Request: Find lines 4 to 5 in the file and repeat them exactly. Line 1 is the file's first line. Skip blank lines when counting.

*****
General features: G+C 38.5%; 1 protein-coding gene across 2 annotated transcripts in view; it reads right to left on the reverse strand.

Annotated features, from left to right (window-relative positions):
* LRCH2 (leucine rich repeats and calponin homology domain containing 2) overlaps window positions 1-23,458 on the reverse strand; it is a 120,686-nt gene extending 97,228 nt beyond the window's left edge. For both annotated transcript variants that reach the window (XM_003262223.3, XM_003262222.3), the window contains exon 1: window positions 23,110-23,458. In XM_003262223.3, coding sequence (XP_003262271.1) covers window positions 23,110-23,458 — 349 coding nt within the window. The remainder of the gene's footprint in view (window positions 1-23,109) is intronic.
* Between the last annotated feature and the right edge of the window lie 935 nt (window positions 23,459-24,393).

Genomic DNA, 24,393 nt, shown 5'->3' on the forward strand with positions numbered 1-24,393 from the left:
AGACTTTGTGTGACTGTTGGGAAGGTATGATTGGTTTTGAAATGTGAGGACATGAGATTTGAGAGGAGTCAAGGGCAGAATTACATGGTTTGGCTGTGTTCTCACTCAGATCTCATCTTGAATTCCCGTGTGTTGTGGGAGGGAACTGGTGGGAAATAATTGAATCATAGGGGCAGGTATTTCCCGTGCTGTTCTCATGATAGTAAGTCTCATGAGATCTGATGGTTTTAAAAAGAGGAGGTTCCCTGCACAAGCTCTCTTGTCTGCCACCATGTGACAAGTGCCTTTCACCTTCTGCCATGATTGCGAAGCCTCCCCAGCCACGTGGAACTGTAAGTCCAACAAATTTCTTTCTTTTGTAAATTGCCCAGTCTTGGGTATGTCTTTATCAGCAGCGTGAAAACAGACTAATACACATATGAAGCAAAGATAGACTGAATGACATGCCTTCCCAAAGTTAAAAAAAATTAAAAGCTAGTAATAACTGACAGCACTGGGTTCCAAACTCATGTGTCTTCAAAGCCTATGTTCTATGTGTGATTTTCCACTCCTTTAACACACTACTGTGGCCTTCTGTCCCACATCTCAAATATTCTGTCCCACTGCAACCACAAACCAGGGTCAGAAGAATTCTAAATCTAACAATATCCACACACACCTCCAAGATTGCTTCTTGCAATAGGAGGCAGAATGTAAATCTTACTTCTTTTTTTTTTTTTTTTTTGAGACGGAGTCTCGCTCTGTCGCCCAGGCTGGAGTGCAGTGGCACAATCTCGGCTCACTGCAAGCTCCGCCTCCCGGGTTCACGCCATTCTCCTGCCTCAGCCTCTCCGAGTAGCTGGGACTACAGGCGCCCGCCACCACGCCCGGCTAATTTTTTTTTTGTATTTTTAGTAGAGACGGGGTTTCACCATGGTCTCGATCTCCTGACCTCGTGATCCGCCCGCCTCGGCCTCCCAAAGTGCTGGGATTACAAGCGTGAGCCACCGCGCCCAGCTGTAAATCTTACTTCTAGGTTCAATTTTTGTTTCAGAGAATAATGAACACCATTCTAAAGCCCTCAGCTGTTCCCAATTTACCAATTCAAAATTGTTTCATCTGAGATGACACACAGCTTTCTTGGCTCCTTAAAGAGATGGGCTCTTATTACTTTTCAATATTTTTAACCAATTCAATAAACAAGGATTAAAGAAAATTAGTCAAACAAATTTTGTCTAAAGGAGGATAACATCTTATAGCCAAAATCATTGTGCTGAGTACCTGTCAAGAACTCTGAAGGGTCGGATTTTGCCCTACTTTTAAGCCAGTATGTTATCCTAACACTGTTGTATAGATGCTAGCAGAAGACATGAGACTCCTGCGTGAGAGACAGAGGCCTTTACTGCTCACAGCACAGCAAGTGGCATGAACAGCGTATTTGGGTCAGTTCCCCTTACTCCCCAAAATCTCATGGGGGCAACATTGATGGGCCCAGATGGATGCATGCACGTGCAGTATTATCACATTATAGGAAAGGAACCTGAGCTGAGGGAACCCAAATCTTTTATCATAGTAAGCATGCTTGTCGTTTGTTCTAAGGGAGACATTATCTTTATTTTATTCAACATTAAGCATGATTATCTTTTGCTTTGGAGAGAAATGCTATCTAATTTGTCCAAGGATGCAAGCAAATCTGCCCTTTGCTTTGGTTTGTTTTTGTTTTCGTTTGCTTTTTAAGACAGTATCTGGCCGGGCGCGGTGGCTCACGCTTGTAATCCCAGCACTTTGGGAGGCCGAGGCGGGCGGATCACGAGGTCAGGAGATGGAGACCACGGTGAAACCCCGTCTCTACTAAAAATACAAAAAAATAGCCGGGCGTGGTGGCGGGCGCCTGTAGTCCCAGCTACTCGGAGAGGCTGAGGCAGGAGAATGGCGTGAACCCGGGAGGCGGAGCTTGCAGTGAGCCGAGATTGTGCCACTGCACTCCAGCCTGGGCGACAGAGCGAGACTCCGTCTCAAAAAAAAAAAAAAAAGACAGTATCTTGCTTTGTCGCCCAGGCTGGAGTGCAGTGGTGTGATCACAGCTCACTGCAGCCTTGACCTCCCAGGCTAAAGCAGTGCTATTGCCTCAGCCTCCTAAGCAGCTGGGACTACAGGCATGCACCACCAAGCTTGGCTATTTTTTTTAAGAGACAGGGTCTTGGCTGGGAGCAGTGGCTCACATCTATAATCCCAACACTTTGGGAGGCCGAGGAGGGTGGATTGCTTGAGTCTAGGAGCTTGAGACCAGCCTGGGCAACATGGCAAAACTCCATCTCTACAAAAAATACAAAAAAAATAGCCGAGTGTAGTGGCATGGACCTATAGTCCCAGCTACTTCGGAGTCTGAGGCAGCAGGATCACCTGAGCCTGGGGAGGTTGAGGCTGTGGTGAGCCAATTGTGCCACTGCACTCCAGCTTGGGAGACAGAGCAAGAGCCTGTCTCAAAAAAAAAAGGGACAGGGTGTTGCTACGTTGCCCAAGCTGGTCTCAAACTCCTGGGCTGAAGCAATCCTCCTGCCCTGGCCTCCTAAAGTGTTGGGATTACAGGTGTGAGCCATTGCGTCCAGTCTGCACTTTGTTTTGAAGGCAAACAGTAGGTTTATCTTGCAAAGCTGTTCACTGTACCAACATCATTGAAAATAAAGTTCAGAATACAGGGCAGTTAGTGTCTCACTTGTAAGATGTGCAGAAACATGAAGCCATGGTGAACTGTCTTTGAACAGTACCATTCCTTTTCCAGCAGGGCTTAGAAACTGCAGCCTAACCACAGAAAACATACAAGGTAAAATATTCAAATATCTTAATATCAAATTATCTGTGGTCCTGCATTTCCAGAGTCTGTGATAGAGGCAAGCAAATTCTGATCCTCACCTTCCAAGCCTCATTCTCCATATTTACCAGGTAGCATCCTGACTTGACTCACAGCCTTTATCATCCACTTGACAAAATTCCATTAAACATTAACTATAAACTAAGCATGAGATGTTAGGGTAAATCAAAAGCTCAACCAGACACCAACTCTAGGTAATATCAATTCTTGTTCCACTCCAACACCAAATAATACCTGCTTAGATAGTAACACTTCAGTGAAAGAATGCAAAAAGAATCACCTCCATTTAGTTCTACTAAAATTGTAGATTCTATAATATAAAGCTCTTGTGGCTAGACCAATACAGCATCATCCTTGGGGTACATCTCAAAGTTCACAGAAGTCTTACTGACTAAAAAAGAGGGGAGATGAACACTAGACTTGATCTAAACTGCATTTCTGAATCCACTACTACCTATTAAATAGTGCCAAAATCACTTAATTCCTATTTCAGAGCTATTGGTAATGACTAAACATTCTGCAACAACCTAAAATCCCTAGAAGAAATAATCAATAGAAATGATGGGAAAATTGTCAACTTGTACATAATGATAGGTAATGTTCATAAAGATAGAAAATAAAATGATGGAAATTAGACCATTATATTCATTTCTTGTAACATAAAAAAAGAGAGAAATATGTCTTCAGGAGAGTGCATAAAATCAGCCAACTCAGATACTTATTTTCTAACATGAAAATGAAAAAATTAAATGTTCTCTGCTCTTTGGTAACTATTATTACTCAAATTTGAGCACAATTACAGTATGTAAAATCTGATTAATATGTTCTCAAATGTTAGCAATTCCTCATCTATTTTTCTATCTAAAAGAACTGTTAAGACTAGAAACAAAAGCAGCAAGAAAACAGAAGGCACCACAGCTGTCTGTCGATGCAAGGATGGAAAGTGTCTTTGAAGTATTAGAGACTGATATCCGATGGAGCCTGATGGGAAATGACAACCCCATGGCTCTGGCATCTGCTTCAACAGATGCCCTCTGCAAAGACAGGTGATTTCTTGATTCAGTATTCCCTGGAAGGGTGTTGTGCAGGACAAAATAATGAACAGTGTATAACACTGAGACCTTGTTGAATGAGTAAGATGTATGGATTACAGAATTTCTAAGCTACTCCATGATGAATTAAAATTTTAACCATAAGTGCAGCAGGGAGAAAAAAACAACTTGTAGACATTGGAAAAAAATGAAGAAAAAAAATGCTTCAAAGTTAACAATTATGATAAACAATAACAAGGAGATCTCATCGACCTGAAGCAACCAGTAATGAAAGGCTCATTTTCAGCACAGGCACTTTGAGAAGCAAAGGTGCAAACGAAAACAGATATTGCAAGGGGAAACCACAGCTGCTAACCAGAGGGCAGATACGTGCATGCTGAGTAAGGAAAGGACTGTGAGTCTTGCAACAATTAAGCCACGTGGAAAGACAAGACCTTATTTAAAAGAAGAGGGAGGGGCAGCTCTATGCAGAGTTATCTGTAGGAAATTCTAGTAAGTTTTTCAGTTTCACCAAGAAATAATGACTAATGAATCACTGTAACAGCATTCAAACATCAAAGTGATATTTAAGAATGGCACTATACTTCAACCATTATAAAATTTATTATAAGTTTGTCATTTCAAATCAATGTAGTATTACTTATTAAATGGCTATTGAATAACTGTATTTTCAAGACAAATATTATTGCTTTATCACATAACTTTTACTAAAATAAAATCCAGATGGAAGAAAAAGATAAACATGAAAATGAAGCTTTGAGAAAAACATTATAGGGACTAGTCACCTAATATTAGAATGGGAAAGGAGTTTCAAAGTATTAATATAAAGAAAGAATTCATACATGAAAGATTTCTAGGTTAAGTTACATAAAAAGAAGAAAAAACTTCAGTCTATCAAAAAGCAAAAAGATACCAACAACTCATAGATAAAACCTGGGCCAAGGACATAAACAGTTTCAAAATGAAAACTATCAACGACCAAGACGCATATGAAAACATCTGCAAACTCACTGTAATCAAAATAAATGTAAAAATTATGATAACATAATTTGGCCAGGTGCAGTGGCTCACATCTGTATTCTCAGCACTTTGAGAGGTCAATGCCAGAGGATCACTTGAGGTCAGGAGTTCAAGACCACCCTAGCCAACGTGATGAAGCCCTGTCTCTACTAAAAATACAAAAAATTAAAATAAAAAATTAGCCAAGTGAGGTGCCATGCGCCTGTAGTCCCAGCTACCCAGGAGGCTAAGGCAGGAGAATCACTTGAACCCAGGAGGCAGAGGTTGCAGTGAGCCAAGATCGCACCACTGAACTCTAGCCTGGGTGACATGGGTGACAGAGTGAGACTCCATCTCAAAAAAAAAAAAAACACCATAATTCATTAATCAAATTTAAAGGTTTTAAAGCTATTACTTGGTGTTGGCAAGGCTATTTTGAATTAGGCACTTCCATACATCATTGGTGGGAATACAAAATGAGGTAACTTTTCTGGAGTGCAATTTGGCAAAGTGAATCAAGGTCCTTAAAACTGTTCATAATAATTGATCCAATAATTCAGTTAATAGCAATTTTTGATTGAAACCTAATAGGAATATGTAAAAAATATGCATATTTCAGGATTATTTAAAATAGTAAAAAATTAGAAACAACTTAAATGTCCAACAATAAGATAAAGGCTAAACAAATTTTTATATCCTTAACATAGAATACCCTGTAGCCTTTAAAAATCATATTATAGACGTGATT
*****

* Between the last annotated feature and the right edge of the window lie 935 nt (window positions 23,459-24,393).

Genomic DNA, 24,393 nt, shown 5'->3' on the forward strand with positions numbered 1-24,393 from the left: